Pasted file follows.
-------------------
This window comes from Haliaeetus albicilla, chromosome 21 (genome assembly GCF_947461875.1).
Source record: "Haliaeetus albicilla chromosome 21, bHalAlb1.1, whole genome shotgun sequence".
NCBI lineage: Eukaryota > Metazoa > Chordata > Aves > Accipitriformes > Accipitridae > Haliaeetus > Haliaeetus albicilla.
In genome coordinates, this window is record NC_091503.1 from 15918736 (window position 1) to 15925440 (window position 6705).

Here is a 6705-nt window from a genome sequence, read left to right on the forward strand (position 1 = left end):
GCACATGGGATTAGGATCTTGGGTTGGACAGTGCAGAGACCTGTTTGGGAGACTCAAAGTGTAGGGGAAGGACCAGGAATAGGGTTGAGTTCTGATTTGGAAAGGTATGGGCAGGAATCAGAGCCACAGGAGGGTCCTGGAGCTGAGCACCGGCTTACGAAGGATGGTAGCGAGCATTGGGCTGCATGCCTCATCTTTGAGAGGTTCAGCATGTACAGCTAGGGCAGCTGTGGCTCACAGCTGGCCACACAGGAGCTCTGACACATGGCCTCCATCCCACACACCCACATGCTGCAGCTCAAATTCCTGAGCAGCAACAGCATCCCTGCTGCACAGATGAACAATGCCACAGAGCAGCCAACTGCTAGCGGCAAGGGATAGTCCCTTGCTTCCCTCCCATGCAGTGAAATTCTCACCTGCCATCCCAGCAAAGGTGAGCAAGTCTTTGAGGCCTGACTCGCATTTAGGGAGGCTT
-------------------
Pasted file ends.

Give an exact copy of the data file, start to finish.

This window comes from Haliaeetus albicilla, chromosome 21 (genome assembly GCF_947461875.1).
Source record: "Haliaeetus albicilla chromosome 21, bHalAlb1.1, whole genome shotgun sequence".
NCBI lineage: Eukaryota > Metazoa > Chordata > Aves > Accipitriformes > Accipitridae > Haliaeetus > Haliaeetus albicilla.
In genome coordinates, this window is record NC_091503.1 from 15918736 (window position 1) to 15925440 (window position 6705).

Here is a 6705-nt window from a genome sequence, read left to right on the forward strand (position 1 = left end):
GCACATGGGATTAGGATCTTGGGTTGGACAGTGCAGAGACCTGTTTGGGAGACTCAAAGTGTAGGGGAAGGACCAGGAATAGGGTTGAGTTCTGATTTGGAAAGGTATGGGCAGGAATCAGAGCCACAGGAGGGTCCTGGAGCTGAGCACCGGCTTACGAAGGATGGTAGCGAGCATTGGGCTGCATGCCTCATCTTTGAGAGGTTCAGCATGTACAGCTAGGGCAGCTGTGGCTCACAGCTGGCCACACAGGAGCTCTGACACATGGCCTCCATCCCACACACCCACATGCTGCAGCTCAAATTCCTGAGCAGCAACAGCATCCCTGCTGCACAGATGAACAATGCCACAGAGCAGCCAACTGCTAGCGGCAAGGGATAGTCCCTTGCTTCCCTCCCATGCAGTGAAATTCTCACCTGCCATCCCAGCAAAGGTGAGCAAGTCTTTGAGGCCTGACTCGCATTTAGGGAGGCTT